Imagine if your job was to help people have a good time? People who work in tourism do just that. Whether it’s running a museum or managing a hotel, they make sure tourists receive great service and always leave satisfied. And in today’s world of cheap flights and high-speed trains, people are travelling more than ever before – so there are plenty of people to satisfy! Types of tourism have grown too, did you know you can now go on special wine tasting holidays and polar cruises? Probably not! A tourism management course will bring you up to speed – and fast. You’ll gain a fascinating insight into the global environment in which the travel and tourism sector operates, going behind the scenes to discover how the industry is evolving.
Why study a tourism management course?
There are 101 brilliant reasons to study a tourism management course. These are just three…
· You want a broad qualification: A tourism management course can cover everything from arts tourism, to the heritage business to sporting events – giving you an excellent grounding in multiple areas. And many of the business skills you learn will be transferable too. So by studying tourism management, you’ll open the door to a broad range of career options.
· You want to start to your business: Some of the courses available are designed specifically for people looking to set up a tourism business. These courses are more UK focused and often shorter – they’ll also have a greater focus on practical and business skills
· You want to live aboard: What better way to find work abroad than to be in the travel and tourism industry?! Many tourism management courses have international elements to them so that students can discover how the industry works abroad, and how they can transfer their skills overseas.
What types of courses are there?
Lots! You’ll find everything from introductory online courses you can study at home in your own time, to four year sandwich degrees where you’ll spend a year on a placement working in the industry. There are vocational courses too: Higher National Diplomas (HNDs) that take two years when studied full-time, Higher National Certificates (HNCs) that take a year and BTECs, which vary. All of these are vocational courses where the emphasis is on practical, work-based training.
And if it’s the academic route you’re after, you’ll find that too. Undergraduate degrees in tourism management are plentiful while postgraduate qualifications are also available.
What will I learn?
This will depend on the length and type of course you choose, but some of the areas you might cover are:
· What is tourism – and the areas which make up the tourism industry
· Business tourism – what this means, and who business tourists are
· The arts and the heritage business
· Sport and recreational tourism
· Sustainable tourism and its growing importance
· Tourism marketing – what this is and how it varies
· Customer service in tourism
· Popular tourist destinations – why they’re so popular
· Trends in tourism – what’s popular now and what’s forecast to become popular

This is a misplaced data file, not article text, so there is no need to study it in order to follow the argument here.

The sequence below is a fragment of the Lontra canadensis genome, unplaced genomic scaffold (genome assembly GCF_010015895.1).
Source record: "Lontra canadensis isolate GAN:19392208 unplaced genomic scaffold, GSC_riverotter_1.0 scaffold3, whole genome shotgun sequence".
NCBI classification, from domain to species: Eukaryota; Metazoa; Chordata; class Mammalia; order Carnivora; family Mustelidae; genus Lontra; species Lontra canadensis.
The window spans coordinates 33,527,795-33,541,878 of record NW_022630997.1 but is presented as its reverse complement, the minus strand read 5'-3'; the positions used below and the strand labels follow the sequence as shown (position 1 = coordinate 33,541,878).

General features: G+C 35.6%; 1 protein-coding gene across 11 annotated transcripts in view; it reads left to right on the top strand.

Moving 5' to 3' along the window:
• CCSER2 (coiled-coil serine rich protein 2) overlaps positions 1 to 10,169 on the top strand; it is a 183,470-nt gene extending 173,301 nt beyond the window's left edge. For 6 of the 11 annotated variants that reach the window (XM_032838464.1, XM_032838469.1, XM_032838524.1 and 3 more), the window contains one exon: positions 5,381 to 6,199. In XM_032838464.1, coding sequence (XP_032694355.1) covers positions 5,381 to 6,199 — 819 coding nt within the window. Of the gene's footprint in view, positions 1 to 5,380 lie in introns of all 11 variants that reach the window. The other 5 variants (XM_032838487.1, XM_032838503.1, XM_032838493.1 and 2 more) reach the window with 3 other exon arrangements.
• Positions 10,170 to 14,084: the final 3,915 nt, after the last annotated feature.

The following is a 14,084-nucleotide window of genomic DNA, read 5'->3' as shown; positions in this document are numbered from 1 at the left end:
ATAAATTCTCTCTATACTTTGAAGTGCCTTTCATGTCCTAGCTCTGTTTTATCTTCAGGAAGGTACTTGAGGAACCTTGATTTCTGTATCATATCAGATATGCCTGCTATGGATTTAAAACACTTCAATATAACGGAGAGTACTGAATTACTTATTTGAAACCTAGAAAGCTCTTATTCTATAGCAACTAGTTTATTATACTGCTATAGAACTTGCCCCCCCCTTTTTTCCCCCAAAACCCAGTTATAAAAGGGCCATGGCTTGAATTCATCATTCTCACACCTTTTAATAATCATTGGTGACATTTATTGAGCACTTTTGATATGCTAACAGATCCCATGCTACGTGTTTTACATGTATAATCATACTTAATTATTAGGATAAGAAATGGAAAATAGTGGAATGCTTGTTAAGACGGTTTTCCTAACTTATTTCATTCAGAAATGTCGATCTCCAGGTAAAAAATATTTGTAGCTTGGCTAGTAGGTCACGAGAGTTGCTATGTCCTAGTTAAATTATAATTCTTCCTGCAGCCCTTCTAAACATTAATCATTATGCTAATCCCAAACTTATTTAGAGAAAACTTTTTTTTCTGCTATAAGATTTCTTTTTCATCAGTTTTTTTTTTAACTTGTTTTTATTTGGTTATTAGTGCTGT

As well as these subject areas, the skills you’re likely to develop include:
· How to develop tourism work-related business skills
· Communication skills
· Analysis and decision making
· Critical reasoning and research methods
· How to think creatively
Five awesome jobs in tourism
Yep, better believe it, these jobs exist.
1. Holiday rep
You get paid to, well, be on holiday! Holiday reps work for companies like Thomas Cook and First Choice and make sure that holidaymakers have a great time. They welcome new guests, show them around the resort and give advice on where to eat and what activities to do in the area.
2. Guide writer
Somebody’s got to try out those five-star hotels! Guides like the Lonely Planet and Rough Guides are famous for providing unbiased, up-to-date information for traveller, holidaymakers and backpackers. Their writers scour destinations testing everything from Michelin-starred restaurants to run-down hostels – so it’s not all glamorous!
3. Castle keeper
We all know the famous ones like Windsor Castle and the Tower of London, but actually there are loads of amazing castles and palaces all over the UK – not to mention the rest of Europe! All these buildings employ people to manage the building, the visitors and put on events – so your office could be a castle…
4. Theme park manager
It’s a tough job but somebody’s got to do it! As with any business, a theme park manager ensures the smooth running of operations and helps keep the business a commercial success. Only difference with this one is you get to ride a roller coaster every day (there’s some other stuff too, but whatever…).
The London Dungeons might not seem like the most obvious career choice, but with a £30k starting salary it’s not such a scary option after all! They hold auditions every year too, so no matter how keen you are, there’s no harm in waiting until you’ve finished your tourism course (in case you decide that painting your face white every day isn’t so great after all).
By Rebecca Hobson